History of 35mm negatives film

There were many film formats used in still photography.  Among amateur consumers, the most popular format over the years was 35mm film.

The 35mm film used in still photography was introduced by Kodak in 1934.  Among users of analog film formats (as opposed to digital photography, which is now the dominant picture-taking format), the 35mm film format was the most popular consumer film size.

35mm Negative Cassettes

Individual rolls of 35mm film were encased in single-spool, metal canisters (or “cassettes”), which did not admit light, and allowed cameras to be loaded in daylight.  The 35mm film was clipped or taped to a spool and exited via a slot lined with “flocking (sort of a velvety material).  The end of the film was tapered on one side to form a “leader,” which aided photographers in inserting and loading the 35mm film into the camera.

Removing used 35mm film from the camera was typically done by using a manual lever or automated button which rewound the 35mm film back into the canister before opening the camera. Photographers never opened their 35mm camera while performing this function, as any light would damage the exposed film and it would not be able to be processed.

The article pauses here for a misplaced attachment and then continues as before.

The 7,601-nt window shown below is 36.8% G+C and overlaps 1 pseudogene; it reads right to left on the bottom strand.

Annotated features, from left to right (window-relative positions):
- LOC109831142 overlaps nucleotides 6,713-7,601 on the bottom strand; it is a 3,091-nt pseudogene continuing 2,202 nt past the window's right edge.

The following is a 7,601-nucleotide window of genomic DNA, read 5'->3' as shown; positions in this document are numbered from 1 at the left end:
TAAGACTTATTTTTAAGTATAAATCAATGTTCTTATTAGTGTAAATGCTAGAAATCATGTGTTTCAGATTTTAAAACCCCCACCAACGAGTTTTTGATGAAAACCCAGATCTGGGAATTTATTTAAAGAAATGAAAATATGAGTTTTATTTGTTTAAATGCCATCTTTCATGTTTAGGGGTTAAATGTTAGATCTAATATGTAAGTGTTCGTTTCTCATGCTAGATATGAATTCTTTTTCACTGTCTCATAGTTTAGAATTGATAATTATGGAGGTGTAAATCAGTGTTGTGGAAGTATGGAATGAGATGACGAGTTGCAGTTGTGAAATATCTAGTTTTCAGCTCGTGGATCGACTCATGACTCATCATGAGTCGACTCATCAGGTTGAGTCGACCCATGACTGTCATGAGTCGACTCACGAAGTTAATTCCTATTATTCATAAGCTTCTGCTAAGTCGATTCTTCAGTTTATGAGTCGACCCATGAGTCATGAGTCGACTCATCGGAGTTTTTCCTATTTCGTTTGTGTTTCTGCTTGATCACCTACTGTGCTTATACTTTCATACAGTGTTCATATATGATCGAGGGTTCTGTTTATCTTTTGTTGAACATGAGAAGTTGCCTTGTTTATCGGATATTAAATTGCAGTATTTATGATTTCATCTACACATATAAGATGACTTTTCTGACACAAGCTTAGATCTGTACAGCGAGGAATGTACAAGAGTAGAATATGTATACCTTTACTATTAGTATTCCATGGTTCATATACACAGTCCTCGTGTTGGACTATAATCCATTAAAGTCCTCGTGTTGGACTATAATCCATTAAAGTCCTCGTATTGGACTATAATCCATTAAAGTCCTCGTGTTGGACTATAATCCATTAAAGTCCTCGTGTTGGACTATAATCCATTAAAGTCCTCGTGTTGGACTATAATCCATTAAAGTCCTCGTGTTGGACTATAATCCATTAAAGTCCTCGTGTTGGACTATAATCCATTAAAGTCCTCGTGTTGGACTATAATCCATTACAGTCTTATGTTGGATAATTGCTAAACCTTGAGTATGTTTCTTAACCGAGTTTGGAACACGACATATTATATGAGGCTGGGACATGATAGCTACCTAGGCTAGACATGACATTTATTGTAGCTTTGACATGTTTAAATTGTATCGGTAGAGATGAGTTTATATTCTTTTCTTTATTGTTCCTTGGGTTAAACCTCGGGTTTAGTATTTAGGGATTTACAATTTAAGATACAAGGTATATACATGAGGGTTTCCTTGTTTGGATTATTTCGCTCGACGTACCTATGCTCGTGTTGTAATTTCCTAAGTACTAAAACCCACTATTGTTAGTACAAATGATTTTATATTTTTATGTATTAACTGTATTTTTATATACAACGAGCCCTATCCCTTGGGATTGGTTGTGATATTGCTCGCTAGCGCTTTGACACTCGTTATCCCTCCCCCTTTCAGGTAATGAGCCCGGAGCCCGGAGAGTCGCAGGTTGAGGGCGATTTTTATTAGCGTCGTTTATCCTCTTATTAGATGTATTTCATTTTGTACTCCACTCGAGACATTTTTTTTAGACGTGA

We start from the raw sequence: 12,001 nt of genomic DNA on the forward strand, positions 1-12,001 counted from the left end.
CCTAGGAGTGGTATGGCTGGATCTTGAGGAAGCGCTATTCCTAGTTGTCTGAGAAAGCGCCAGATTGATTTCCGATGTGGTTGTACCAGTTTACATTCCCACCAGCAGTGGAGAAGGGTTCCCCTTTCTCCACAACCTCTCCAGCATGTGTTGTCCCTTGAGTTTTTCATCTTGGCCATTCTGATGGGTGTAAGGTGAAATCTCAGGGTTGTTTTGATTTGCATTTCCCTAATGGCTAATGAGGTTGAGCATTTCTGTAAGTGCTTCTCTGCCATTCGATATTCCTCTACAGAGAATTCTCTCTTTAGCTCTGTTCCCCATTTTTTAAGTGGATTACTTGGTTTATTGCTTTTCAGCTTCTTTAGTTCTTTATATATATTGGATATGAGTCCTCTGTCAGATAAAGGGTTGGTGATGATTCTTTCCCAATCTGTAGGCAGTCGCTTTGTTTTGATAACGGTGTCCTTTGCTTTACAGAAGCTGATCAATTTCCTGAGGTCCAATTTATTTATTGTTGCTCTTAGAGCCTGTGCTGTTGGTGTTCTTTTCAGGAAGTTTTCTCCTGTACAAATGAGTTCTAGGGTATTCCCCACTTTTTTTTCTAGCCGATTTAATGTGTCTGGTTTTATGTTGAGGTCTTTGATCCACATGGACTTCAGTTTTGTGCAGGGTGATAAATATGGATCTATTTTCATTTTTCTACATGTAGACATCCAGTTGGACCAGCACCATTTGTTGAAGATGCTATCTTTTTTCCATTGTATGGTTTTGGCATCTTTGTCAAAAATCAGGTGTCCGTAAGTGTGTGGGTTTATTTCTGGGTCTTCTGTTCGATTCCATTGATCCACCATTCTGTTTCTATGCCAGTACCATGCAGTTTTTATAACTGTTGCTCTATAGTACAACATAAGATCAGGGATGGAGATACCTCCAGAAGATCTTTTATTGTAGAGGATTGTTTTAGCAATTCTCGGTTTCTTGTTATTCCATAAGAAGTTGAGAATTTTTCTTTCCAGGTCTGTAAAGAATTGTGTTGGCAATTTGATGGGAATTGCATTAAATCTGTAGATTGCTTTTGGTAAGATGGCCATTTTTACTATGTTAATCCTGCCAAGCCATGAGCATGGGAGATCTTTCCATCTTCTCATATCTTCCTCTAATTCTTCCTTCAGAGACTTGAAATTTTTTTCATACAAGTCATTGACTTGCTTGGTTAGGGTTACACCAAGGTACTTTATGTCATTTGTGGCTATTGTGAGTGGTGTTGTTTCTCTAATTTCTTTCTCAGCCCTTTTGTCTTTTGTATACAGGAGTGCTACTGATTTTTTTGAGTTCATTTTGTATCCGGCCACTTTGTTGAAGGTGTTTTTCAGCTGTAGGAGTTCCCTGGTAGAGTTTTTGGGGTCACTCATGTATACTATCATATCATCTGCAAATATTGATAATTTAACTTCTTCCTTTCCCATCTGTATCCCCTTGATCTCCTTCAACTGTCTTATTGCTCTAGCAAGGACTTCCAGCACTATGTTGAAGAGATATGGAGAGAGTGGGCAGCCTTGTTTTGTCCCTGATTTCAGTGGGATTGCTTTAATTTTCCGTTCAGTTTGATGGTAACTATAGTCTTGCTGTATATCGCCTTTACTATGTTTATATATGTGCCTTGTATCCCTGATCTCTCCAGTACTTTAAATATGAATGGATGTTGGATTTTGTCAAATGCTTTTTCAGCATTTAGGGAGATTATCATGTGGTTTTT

How many 35mm negatives could a canister of 35mm film hold?

35mm film was available in a wide variety of lengths.  The standard full length 35mm film was 36 exposures, which would then create 36 individual 35mm negatives.  While 20 exposure rolls were at one time the most popular shorter exposure length, 12 and 24 exposure length rolls became more dominant over time.

Professional photographers — who bought their film in very long lengths — could, of course, load custom lengths into the film cassettes to meet their professional needs.

Convert 35mm negatives to digital files

A number of digital transfer companies now provide services to consumers which allow you to transfer 35mm negatives into digital formats.  MemoryHub uses the highest quality negative scanner – the Kodak HR500 – to scan your negatives at a high standard resolution of 3000 PPI (Pixels per inch), and delivers high-quality JPG images on Archive-quality Data DVDs.  These digital images can then be copied onto your computer and used as you use any images generated by your digital camera.

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